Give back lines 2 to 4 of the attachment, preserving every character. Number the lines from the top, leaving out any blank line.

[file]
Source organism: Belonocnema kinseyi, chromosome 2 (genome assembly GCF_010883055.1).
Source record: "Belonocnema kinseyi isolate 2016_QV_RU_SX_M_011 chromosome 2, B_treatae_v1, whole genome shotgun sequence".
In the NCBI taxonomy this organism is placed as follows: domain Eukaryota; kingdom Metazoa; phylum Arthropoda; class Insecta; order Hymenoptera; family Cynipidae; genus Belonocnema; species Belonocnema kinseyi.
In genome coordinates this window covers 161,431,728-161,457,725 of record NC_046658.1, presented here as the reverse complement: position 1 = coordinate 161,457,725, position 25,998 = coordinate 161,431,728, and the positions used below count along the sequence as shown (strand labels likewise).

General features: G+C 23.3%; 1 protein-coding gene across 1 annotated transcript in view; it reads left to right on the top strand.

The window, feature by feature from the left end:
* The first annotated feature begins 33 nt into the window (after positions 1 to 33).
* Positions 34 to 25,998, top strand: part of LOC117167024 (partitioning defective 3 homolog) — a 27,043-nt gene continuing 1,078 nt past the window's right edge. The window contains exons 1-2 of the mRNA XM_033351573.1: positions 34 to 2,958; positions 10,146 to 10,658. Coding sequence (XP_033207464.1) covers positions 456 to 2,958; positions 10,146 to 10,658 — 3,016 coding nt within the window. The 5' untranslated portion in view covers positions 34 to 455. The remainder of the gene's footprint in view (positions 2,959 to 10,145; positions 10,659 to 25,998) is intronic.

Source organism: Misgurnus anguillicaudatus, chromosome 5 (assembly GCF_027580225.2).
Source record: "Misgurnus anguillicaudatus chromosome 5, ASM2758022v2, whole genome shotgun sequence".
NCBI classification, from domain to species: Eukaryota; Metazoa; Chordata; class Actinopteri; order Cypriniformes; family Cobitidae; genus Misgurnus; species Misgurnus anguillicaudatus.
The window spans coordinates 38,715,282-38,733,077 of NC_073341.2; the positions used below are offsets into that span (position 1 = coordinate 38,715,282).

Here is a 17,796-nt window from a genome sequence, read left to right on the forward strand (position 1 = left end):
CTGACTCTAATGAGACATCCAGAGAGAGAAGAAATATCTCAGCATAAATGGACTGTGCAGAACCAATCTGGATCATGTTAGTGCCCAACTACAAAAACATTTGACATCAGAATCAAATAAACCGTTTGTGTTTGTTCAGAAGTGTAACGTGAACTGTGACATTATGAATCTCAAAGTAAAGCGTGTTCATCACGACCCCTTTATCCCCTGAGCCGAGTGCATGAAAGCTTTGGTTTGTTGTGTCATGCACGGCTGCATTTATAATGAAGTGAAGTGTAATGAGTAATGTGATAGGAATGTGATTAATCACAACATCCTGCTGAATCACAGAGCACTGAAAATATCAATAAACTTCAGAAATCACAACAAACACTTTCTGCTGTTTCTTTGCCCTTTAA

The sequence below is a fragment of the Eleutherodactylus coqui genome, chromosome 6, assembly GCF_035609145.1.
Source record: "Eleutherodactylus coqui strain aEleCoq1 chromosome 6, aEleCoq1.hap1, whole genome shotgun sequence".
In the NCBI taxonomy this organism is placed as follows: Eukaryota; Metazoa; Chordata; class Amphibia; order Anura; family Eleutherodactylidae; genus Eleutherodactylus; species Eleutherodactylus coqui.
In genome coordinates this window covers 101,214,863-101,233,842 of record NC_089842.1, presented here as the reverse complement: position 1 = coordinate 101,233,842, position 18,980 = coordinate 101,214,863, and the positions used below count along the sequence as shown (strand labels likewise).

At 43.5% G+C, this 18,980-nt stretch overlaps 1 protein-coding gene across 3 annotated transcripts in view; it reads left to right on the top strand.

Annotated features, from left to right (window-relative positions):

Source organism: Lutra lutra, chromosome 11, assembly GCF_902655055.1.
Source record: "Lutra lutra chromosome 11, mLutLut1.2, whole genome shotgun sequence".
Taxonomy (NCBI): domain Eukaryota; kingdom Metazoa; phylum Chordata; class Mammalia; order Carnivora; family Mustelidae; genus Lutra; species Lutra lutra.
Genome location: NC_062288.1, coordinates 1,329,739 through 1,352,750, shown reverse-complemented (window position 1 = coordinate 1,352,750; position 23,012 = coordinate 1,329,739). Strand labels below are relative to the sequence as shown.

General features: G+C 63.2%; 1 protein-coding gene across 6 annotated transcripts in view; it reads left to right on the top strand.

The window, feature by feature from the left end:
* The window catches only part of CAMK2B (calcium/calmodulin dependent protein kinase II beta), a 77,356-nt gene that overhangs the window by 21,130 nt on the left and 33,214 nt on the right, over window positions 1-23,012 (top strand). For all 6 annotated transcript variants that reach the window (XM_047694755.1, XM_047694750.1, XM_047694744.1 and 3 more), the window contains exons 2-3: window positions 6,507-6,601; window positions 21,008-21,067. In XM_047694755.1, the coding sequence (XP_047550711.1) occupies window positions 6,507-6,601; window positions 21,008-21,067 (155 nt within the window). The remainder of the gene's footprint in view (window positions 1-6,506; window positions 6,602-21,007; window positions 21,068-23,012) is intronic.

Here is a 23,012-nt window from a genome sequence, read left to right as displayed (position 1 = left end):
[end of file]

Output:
Source record: "Belonocnema kinseyi isolate 2016_QV_RU_SX_M_011 chromosome 2, B_treatae_v1, whole genome shotgun sequence".
In the NCBI taxonomy this organism is placed as follows: domain Eukaryota; kingdom Metazoa; phylum Arthropoda; class Insecta; order Hymenoptera; family Cynipidae; genus Belonocnema; species Belonocnema kinseyi.
In genome coordinates this window covers 161,431,728-161,457,725 of record NC_046658.1, presented here as the reverse complement: position 1 = coordinate 161,457,725, position 25,998 = coordinate 161,431,728, and the positions used below count along the sequence as shown (strand labels likewise).